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September 20, 2020

Govt willing to review 19th Amendment for merit-based appointment of judges

Top Story

September 20, 2020

ISLAMABAD: The PTI government is not satisfied with the present system of appointing judges of the superior judiciary but instead of reverting to the old system, it wants to evolve a merit-based transparent process to induct the best available candidates as high court justices.

A key aide to Prime Minister Imran Khan confided to The News that the present appointment process, which was introduced after the passage of the 19th amendment, is selection-based rather than merit-based. “We are willing to discuss with the opposition changes in the 19th Amendment that would make the judges’ appointment process merit-based,” the source said, adding that the opposition wanted to revert to the old system that was also selection-based.

The source said that there have been discussions within the PTI on the issue and even the prime minister wanted a system where high court judges are appointed through an open and fair competition and in a transparent manner. The aide explained that those lawyers who fulfil the minimum criteria and are interested in becoming high court judges should appear in a competitive exam and, if successful, be interviewed by a panel which could comprise judges, parliamentarians and others.

The source pointed out that even for ordinary jobs there is a merit-based recruitment process but in the case of judges, appointments are made at discretion and on a selection basis. This process allows incompetent and compromised persons to make their way into the judiciary.

The pre-18th Amendment process of appointing judges gave the judiciary dominance in regulating the appointment of judges. The process was lacking all the necessary checks and balances. The 18th Amendment attempted to change the system by giving parliament a role in judicial appointments by establishing two bodies: the Judicial Commission and the Parliamentary Committee.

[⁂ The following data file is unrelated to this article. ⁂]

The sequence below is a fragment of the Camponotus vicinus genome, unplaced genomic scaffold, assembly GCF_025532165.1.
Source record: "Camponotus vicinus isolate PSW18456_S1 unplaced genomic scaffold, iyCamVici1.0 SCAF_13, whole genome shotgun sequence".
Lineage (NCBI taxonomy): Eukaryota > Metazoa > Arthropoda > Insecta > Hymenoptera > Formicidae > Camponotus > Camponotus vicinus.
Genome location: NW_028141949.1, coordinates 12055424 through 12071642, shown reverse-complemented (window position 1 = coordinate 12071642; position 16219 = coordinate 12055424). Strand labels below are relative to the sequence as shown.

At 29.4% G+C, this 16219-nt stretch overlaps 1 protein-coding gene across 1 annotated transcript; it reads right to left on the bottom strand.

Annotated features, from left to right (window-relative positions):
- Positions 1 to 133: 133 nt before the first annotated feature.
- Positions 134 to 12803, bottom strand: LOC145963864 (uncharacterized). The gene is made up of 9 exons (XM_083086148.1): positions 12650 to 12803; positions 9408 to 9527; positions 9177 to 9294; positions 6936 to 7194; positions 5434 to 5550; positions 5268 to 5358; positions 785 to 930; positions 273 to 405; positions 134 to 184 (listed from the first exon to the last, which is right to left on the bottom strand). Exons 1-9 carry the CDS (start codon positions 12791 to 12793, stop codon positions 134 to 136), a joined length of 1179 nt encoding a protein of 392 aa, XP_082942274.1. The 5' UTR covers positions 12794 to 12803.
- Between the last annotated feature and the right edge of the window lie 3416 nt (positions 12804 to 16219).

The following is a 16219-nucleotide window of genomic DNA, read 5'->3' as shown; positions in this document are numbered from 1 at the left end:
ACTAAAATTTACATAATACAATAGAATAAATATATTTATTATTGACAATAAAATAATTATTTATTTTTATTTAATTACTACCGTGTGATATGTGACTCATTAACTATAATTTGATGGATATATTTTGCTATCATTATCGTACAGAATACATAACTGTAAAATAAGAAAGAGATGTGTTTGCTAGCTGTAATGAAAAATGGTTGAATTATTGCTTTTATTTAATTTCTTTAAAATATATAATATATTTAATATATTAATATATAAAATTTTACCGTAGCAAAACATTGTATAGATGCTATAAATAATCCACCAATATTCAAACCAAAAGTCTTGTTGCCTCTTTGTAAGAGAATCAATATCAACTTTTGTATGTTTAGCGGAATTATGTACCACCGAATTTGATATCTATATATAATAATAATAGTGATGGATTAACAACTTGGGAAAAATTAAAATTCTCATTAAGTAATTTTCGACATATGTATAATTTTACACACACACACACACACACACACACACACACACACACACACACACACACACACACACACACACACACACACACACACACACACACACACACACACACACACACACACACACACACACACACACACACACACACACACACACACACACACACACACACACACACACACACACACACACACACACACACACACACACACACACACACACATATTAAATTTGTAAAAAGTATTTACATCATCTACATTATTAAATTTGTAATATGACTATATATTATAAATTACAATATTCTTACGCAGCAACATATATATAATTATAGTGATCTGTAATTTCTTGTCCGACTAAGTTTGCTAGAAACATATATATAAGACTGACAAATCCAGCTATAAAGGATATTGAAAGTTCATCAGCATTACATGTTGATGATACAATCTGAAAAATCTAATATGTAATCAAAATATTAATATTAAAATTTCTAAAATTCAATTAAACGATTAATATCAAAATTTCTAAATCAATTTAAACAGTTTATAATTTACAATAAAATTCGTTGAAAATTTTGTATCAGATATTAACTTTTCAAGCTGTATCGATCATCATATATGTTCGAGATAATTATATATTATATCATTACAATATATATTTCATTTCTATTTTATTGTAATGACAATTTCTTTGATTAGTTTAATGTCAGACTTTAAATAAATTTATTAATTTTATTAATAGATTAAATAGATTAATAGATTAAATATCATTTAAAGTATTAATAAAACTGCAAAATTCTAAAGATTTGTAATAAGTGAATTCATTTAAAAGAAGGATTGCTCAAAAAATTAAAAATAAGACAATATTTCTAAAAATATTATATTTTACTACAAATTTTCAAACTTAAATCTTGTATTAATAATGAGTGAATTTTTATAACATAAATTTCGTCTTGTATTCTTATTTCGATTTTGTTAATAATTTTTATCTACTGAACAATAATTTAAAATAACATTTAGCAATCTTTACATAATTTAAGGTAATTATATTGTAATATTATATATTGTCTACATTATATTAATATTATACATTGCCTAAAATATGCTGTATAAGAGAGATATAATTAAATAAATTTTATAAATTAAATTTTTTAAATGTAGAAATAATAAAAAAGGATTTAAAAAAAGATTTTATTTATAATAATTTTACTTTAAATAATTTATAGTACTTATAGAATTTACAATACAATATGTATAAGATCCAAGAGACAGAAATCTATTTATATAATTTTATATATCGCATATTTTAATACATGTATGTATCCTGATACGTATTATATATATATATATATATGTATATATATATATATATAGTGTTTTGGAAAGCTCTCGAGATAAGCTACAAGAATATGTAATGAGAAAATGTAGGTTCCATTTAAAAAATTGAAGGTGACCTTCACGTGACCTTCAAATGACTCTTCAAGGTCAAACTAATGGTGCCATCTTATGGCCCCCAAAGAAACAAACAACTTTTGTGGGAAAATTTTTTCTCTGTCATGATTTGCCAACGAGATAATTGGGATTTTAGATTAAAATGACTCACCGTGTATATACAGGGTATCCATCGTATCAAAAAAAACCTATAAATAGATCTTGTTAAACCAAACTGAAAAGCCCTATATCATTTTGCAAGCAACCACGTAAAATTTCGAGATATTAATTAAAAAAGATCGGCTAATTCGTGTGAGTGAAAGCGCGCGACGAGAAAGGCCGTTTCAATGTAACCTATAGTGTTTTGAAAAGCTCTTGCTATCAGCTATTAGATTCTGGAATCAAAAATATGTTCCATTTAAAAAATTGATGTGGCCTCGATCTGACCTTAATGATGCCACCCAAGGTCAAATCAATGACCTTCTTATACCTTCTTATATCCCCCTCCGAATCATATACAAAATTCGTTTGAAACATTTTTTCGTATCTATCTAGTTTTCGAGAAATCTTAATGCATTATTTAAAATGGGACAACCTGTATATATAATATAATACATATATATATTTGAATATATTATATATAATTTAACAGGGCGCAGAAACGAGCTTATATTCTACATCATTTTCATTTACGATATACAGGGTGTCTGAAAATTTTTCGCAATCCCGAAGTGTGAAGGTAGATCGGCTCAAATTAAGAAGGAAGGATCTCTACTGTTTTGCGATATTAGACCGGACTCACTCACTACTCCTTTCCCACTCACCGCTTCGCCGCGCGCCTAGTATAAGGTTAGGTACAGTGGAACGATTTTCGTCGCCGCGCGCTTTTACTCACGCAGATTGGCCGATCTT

However, following the Supreme Court’s intervention, parliament passed the 19th amendment to bring in the present process of judges’ appointment. In theory, this involves a parliamentary body but it is more of a ritual as the judiciary has a dominant say in the appointment of judges. The intention of the 18th Amendment was to give parliament a role in the appointment of judges. However, even that system was not merit-based and transparent, the source said.

The pre-18th amendment process of judicial appointments involved the Chief Justice of the Supreme Court recommending a panel to the president, who selected a suitable candidate from that panel. Similarly, for the appointment of judges of the High Courts, the chief justice of the concerned High Court forwarded a panel to the President which was channelled through the governor of the province and the Chief Justice of Pakistan. The pivotal role in the process was that of the Chief Justice of Pakistan as well as the provincial chief justices.

The 18th Amendment introduced a system where appointment to the superior courts was to be processed through two forums. The first was the Judicial Commission (JC), headed by the Chief Justice of Pakistan and comprising senior judges of the Supreme Court and high courts, the law minister etc. The JC was to nominate judges for each vacancy. The nominations were then to be forwarded to the second forum, the Parliamentary Committee for confirmation. The Committee would consist of four members of the National Assembly and four of the Senate, split equally between the Treasury and Opposition Benches.

The 18th Amendment was challenged before the Supreme Court on the grounds that it compromised the independence of the judiciary. The Supreme Court in its decision referred the matter to parliament with advice on how to modify the 18th Amendment to conform it with the Constitution. As per the SC’s advice, parliament passed the 19th Amendment which again gave judges the upper hand in appointing judges of their choice.